Volatile swings are produced not only by short- sellers and imaginative investors. The Internet provides a convenient vehicle for employees who, for whatever reason, want to share their insider’s perspective with the world. At LCC, Trish Drennan spends an hour each week on the Internet combing through dozens of messages on her company, looking not only for rumors and misinformation but also for abuse of the forums by employees.
“They don’t get it,” says Drennan of employees who discuss the company in online forums. “They don’t think what they know [about the company] is material information, but often it is.”
The employee who speculated on LCC’s first- quarter earnings wasn’t the first LCC worker to post sensitive information on an Internet stock forum. A few months earlier, CFO Richard Hozik had called a companywide meeting to discuss the departure of CEO Piyush Sodha. Hozik spoke in detail about company matters. To Drennan’s horror, shortly after the meeting an employee, using the name Joe Engineer, posted the details of Hozik’s discussion on the Yahoo! message board.
“What boggles my mind is that more of this wasn’t explained in the official press release” about Sodha’s departure, the employee wrote, seemingly oblivious to the sensitive nature of the information. Today, LCC’s lawyers have joined Drennan in monitoring the Internet forums.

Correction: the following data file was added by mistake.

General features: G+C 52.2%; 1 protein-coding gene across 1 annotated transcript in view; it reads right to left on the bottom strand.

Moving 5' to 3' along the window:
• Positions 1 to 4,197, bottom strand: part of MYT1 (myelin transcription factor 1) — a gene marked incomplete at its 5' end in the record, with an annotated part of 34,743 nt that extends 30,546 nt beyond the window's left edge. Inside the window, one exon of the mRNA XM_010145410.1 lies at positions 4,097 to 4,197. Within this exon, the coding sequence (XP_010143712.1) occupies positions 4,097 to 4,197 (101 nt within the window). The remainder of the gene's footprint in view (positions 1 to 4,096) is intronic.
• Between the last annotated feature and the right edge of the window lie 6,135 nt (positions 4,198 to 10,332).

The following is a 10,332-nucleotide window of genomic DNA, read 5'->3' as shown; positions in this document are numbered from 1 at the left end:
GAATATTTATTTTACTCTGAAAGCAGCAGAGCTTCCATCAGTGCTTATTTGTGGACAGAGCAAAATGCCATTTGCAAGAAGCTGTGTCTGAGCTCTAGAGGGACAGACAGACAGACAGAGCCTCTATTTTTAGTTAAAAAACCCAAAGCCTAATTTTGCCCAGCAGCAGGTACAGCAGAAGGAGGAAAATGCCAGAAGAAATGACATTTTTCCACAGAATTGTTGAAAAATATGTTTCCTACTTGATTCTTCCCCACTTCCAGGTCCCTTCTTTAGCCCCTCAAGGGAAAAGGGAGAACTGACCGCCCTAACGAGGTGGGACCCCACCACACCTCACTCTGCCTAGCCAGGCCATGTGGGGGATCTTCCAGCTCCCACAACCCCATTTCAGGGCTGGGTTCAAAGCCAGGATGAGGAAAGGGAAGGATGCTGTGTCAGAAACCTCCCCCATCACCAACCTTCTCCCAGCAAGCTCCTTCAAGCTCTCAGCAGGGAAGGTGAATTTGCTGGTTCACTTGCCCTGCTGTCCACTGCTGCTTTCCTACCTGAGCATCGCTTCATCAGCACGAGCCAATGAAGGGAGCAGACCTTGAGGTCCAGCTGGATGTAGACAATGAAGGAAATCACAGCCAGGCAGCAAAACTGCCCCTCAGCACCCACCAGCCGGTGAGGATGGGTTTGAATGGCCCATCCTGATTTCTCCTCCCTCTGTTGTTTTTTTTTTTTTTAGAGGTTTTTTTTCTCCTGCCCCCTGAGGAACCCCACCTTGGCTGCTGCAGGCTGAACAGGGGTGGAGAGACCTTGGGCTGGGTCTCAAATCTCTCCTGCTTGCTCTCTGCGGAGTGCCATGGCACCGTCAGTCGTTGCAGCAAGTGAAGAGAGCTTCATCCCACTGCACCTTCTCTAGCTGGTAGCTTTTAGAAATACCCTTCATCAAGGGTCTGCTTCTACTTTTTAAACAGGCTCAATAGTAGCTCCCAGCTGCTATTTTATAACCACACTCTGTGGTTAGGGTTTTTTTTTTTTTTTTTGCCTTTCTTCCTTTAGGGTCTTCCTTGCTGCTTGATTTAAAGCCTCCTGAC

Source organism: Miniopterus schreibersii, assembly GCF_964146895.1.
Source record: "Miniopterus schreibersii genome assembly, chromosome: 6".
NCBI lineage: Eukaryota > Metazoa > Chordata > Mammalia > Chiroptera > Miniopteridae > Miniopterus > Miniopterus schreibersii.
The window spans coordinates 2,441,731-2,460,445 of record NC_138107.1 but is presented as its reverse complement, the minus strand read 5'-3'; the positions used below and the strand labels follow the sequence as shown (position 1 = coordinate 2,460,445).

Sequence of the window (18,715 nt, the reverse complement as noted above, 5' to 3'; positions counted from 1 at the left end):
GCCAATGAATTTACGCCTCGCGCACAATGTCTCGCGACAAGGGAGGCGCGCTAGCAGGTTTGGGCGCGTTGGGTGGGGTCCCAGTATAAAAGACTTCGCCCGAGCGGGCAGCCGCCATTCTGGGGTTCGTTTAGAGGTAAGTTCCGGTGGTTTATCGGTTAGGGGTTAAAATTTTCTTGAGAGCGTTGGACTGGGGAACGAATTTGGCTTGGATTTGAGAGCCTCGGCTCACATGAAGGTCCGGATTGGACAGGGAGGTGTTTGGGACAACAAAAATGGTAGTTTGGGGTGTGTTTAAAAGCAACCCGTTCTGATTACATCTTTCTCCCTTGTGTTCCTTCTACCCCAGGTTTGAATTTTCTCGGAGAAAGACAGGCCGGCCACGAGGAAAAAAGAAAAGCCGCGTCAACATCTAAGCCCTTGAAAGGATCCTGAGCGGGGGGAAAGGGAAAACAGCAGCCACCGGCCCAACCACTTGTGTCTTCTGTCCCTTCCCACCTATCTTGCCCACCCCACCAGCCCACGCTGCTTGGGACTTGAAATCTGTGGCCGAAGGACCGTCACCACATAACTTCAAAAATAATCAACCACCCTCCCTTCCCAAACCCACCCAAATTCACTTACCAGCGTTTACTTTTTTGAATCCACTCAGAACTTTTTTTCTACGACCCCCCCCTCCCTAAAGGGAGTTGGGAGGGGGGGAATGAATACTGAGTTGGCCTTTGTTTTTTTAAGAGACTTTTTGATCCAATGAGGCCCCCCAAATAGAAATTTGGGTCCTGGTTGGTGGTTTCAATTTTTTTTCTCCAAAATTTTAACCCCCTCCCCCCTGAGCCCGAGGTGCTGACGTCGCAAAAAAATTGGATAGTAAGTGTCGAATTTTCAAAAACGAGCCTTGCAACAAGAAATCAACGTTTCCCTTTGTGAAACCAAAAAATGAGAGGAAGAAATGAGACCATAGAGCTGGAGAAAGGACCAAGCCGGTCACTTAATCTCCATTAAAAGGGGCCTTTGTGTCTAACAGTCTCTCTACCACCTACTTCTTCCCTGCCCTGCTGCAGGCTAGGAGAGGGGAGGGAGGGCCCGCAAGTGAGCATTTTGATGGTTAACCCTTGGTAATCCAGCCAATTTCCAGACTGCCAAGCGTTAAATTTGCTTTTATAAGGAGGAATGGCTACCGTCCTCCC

Employee breaches on the Internet underscore the need for companies to educate their workforces about dealing with sensitive information. “You can’t stop them from using the sites and posting information,” says Terry Proveaux, director of the Center for Investor Relations Education, in Washington, D.C. “But you can educate them on the meaning of material information.” At LCC, Drennan has launched a two-day training session for all employees, not just top managers. The session covers business ethics, reporting of business information, material nonpublic information, and dealing with sensitive information.